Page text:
Fig. 3 is an enlarged cross sectional view taken on the line 3-4 of Fig. 2;

Fig. 4 is a perspective view showing a fragmentary portion of a shipping container with the inserting device in one of its operative positions with respect to the container;

Fig. 5 is a plan view of my preferred form of envelope for a packing list;

Fig. 6 is a perspective view showing the inserting device and container in their relative positions .as the device is about to be withdrawn from the container with the envelope and tongue shown in broken lines;

Fig. '7 isa perspective view showing a fragmentary portion of a container with a packing list in place therein and with the tongue in a fastened or shipping position, and

Fig. 8 is a fragmentary, cross sectional view, taken approximately on the line 88 of Fig. '7,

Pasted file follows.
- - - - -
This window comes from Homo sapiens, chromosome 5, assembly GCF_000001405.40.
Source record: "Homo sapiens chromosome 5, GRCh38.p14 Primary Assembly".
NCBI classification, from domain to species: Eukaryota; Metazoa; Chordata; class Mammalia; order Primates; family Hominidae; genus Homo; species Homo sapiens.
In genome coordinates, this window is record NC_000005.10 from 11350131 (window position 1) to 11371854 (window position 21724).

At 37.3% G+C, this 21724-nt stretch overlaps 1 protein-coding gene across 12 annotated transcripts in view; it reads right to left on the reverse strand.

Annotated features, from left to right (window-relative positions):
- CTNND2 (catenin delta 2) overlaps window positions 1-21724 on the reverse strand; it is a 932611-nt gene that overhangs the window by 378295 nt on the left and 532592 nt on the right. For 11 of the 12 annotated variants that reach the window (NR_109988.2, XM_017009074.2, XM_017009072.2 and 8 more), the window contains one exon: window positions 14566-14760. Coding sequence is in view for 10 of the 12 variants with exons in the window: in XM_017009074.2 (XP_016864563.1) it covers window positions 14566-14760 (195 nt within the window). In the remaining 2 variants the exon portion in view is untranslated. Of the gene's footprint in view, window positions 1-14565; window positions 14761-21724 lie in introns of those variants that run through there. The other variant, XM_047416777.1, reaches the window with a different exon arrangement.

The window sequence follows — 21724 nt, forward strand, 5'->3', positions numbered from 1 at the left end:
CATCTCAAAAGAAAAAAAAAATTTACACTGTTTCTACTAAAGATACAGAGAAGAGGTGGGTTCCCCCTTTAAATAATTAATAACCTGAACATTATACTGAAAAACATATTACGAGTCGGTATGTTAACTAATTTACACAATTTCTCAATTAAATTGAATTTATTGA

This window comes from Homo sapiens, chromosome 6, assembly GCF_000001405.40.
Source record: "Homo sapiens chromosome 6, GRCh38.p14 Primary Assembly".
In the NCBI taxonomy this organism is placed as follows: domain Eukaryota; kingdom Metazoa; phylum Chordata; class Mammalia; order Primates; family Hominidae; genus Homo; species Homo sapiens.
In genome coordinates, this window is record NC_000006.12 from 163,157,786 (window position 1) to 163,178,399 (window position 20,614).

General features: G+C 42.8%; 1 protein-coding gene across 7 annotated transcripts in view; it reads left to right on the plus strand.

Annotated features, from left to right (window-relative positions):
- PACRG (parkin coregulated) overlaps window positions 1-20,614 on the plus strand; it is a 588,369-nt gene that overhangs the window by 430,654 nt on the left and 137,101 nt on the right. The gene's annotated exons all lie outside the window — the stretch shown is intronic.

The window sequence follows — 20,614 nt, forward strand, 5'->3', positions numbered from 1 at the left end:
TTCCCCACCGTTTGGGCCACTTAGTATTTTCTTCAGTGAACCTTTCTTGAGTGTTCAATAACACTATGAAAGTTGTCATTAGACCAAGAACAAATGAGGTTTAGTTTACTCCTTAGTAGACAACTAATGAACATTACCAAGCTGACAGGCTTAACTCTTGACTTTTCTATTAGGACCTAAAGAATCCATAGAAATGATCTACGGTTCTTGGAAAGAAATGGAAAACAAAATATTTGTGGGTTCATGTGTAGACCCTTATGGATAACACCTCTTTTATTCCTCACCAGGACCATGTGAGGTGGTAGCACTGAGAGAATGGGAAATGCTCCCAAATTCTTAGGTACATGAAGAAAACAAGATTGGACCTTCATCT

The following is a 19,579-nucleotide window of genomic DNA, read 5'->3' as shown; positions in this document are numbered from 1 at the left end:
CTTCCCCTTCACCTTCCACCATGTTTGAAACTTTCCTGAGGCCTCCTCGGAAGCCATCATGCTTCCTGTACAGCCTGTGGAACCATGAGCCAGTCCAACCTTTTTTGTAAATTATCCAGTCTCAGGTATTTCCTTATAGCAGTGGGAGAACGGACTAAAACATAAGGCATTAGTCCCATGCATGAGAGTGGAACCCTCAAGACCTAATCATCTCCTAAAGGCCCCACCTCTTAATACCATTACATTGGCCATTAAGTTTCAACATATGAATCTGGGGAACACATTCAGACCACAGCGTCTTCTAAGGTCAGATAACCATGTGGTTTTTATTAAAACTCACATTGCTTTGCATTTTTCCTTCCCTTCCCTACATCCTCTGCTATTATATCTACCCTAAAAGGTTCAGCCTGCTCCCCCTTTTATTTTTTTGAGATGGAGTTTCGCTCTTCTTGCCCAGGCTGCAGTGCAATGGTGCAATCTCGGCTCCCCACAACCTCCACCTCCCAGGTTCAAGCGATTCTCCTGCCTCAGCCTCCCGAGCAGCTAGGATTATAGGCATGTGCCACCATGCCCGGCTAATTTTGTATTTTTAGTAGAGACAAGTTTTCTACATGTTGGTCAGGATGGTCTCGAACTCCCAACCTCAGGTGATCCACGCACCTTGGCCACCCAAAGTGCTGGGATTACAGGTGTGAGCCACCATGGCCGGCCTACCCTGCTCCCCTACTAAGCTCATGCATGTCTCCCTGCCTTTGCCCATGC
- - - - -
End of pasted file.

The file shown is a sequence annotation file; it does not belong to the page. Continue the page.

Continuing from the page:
-' showing the packing-list, envelope and adjacent wall of the shipping container in relation to the enclosed merchandise. In the drawings, Figs. 5 and 8, an identifyin sheet or packing list 9 is shown in folded position within a pocket ill of an envelope having a long, relatively narrow tongue ll projecting from one end. An opening i2 allows access to the interior of the pocket ill for the insertion and withdrawal of -the sheet 9 and the tongue ii is preferably 55 formed with parallel side edges terminating in shoulders I2 adjacent to the pocket II. These shoulders are provided for engagement with ejector members of the inserting apparatus. as here-' inafter described. Extending over a small selected area of the tongue II is an adhesive coating for fastening the tongue to an exterior surface of a shipping container.

My device for inserting the sheet 2 and its envelope has a long. relatively narrow blade member indicated generally by the numeral I, and a second blade member II of generally similar shape adapted to overlie the member II and to extend in substantially parallel relation thereto,